NFL

Trump, Patriots blast New York Times for crowd-size comparison at White House visit

Super Bowl champion Burgess Owens and former Jets player Michel Faulkner weigh in

 

The New England Patriots are refusing to get caught in another controversy over crowd sizes. 

The NFL team and President Donald Trump fired back at The New York Times for tweeting a photo on Wednesday that suggested there was a smaller turnout for this year's White House Super Bowl celebration, compared to the 2015 ceremony with former President Barack Obama. 

The newspaper's sports Twitter handle posted the photos that were both taken in the south side of the White House. The picture with Trump showed both staircases empty while the 2015 photo with Obama appeared seemingly packed with players. 

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"Patriots' turnout for President Obama in 2015 vs. Patriots' turnout for President today," New York Times Sports wrote on Twitter on Wednesday. 

After the tweet was sent out, the Patriots replied back saying the comparison was misleading and lacked context. 

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"Facts: In 2015, over 40 football staff were on the stairs. In 2017, they were seated on the South Lawn," the team wrote in the reply.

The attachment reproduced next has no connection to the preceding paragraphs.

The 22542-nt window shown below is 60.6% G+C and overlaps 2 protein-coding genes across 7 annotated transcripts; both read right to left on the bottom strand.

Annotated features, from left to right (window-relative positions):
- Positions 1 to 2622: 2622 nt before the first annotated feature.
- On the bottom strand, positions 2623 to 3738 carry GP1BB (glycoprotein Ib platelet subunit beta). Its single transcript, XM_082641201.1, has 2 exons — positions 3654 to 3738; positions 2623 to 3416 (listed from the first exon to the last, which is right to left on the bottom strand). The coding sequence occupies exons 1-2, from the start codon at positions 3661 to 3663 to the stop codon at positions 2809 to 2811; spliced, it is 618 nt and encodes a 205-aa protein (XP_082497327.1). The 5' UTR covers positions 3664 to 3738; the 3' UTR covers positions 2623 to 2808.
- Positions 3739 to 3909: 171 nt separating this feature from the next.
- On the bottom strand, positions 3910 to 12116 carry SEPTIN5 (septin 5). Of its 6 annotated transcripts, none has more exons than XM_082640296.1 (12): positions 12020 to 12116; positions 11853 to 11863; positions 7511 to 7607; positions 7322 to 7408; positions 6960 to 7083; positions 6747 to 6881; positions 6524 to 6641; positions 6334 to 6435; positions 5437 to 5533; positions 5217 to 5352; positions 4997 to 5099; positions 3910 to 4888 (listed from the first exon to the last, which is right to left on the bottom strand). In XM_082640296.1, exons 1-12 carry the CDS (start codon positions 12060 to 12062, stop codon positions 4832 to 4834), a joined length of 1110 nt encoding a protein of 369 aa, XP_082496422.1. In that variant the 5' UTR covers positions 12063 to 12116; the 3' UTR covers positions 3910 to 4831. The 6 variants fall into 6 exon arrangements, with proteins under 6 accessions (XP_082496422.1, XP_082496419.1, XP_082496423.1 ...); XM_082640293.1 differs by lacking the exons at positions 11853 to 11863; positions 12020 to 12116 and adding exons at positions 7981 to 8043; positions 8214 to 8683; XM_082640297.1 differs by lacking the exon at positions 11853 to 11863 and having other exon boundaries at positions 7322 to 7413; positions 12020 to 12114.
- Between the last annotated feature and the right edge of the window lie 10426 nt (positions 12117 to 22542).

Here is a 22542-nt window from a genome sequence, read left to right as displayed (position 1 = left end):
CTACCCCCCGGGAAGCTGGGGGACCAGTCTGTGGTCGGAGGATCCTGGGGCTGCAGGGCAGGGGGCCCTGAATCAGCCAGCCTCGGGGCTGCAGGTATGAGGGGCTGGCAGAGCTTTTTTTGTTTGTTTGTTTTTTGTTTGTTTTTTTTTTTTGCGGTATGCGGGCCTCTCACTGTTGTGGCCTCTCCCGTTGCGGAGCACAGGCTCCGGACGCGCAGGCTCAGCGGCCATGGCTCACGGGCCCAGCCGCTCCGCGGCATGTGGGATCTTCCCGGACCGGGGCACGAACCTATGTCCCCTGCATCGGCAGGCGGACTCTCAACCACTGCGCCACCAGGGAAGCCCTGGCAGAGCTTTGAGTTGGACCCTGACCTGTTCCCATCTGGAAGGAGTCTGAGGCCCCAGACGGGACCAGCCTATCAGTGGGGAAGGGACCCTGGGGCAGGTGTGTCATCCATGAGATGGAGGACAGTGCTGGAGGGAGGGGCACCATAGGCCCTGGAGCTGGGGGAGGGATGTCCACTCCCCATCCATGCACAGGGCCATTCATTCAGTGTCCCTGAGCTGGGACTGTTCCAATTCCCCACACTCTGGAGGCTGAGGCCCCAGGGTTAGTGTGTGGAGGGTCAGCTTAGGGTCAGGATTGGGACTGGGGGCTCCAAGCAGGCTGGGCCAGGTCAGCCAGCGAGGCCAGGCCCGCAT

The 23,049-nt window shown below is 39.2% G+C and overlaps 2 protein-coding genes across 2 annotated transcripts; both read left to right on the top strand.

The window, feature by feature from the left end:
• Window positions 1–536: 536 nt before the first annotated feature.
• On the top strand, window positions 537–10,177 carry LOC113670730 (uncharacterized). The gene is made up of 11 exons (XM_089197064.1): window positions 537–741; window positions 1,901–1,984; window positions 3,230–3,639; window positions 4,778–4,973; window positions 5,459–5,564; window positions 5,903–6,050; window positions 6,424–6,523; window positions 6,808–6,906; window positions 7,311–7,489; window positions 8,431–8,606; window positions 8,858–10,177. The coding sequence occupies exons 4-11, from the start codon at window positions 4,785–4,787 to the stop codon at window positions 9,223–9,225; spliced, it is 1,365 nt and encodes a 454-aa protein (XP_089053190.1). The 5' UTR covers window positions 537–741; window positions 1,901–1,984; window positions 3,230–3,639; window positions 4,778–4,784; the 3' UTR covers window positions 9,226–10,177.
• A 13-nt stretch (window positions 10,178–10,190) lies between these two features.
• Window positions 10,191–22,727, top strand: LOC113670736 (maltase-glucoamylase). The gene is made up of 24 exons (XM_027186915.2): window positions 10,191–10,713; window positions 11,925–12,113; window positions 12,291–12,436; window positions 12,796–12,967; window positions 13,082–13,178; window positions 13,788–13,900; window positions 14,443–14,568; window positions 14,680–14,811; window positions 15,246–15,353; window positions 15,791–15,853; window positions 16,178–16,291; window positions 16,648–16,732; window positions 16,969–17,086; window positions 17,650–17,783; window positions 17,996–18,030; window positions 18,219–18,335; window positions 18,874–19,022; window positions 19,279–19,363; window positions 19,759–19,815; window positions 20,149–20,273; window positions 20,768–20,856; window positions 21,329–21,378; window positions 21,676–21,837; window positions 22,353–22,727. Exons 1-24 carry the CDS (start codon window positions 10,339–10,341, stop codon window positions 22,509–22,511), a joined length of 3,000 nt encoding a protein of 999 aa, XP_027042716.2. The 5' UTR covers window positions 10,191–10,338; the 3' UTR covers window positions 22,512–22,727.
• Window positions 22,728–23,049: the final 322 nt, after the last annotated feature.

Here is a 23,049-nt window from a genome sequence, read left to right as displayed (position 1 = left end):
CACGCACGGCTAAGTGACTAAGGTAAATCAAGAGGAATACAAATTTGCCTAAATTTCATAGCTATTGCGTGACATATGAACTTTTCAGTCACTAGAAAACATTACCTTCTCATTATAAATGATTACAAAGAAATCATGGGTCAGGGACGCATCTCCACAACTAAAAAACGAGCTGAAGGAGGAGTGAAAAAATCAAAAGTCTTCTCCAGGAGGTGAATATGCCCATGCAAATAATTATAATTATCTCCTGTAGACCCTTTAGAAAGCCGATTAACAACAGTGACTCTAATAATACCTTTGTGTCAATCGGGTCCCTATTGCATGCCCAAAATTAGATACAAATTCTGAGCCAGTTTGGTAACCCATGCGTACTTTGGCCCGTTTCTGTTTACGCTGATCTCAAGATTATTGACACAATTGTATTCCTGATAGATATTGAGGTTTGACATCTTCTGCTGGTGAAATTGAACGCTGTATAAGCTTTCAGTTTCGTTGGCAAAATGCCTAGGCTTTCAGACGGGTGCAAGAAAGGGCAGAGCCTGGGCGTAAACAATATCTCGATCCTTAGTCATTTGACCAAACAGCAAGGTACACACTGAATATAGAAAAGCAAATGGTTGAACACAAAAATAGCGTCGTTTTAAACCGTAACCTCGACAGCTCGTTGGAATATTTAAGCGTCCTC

The team shared a second photo comparing the Patriot's Super Bowl celebration with former President George W. Bush to the one with Trump. Thirty-six players attended in 2002. 

The New York Times sent out a correction minutes later, stating there were fewer players that came to the celebration this year -- 50 in 2015 versus 34 on Wednesday -- but that the total delegation was about the same.  

Trump, who was entangled in a crowd size comparison for his inauguration, also blasted the The New York Times on Twitter Thursday for trying to start another controversy. 

"Failing @nytimes, which has been calling me wrong for two years, just got caught in a big lie concerning New England Patriots visit to W.H.," the president wrote Thursday morning. 

The Patriots were at the White House to celebrate their Super Bowl LI win. Superstar quarterback Tom Brady was among the players who did not attend the customary ceremony. Brady said in a statement he was not attending because of "some personal family matters," not because of Trump.  

At least six players skipped the trip to D.C., some citing their absence as a protest to Trump's presidency.